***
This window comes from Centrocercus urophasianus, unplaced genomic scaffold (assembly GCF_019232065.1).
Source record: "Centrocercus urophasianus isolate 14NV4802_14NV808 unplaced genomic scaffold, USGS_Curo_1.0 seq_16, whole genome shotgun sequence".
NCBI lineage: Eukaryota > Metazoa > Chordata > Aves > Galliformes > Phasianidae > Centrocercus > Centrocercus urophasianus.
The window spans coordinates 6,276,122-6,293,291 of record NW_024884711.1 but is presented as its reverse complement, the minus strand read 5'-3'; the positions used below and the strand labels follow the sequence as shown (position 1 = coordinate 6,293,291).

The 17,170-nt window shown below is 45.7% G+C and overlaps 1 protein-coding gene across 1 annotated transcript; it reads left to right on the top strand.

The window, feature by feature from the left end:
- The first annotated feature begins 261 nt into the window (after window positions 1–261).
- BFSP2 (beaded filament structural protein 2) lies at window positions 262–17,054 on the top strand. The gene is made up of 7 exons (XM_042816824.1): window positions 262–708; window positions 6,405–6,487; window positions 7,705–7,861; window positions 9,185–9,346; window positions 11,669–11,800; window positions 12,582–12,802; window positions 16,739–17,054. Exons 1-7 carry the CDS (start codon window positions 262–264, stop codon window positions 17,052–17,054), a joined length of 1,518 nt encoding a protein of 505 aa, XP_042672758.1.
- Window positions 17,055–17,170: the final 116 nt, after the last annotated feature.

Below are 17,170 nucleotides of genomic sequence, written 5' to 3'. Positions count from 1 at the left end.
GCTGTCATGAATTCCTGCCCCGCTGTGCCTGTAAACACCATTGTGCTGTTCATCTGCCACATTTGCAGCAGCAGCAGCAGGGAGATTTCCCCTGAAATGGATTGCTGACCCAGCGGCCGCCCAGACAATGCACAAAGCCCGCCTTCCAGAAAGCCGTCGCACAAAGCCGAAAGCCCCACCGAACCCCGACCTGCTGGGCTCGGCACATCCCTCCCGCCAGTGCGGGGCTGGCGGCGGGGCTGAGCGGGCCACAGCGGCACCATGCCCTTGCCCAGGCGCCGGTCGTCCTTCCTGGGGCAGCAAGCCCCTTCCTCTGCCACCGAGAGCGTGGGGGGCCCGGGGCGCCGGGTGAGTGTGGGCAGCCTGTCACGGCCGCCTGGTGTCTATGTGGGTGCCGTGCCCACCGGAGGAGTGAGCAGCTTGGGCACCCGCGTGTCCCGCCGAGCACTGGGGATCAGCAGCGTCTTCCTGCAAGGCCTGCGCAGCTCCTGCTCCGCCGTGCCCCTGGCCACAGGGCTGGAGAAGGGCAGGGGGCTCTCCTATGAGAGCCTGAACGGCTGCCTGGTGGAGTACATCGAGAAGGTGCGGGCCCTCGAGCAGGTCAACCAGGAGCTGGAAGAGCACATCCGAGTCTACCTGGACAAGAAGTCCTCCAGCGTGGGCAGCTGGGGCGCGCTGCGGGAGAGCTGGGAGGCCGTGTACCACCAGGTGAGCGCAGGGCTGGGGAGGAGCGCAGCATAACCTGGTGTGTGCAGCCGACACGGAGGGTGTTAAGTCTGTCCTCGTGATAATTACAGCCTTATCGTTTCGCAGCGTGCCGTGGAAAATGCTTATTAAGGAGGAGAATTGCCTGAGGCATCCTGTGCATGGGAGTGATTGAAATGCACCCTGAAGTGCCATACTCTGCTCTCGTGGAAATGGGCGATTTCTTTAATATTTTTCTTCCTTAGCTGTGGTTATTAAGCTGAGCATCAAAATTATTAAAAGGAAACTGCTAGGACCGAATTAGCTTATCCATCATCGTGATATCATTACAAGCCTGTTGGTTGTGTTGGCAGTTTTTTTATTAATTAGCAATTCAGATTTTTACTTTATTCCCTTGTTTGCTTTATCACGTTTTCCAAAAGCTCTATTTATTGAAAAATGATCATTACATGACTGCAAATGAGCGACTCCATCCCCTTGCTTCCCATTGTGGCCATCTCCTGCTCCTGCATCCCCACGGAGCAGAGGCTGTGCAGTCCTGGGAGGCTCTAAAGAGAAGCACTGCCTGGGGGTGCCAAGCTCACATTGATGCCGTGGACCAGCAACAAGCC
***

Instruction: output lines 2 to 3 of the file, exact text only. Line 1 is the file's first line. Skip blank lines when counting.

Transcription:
Source record: "Centrocercus urophasianus isolate 14NV4802_14NV808 unplaced genomic scaffold, USGS_Curo_1.0 seq_16, whole genome shotgun sequence".
NCBI lineage: Eukaryota > Metazoa > Chordata > Aves > Galliformes > Phasianidae > Centrocercus > Centrocercus urophasianus.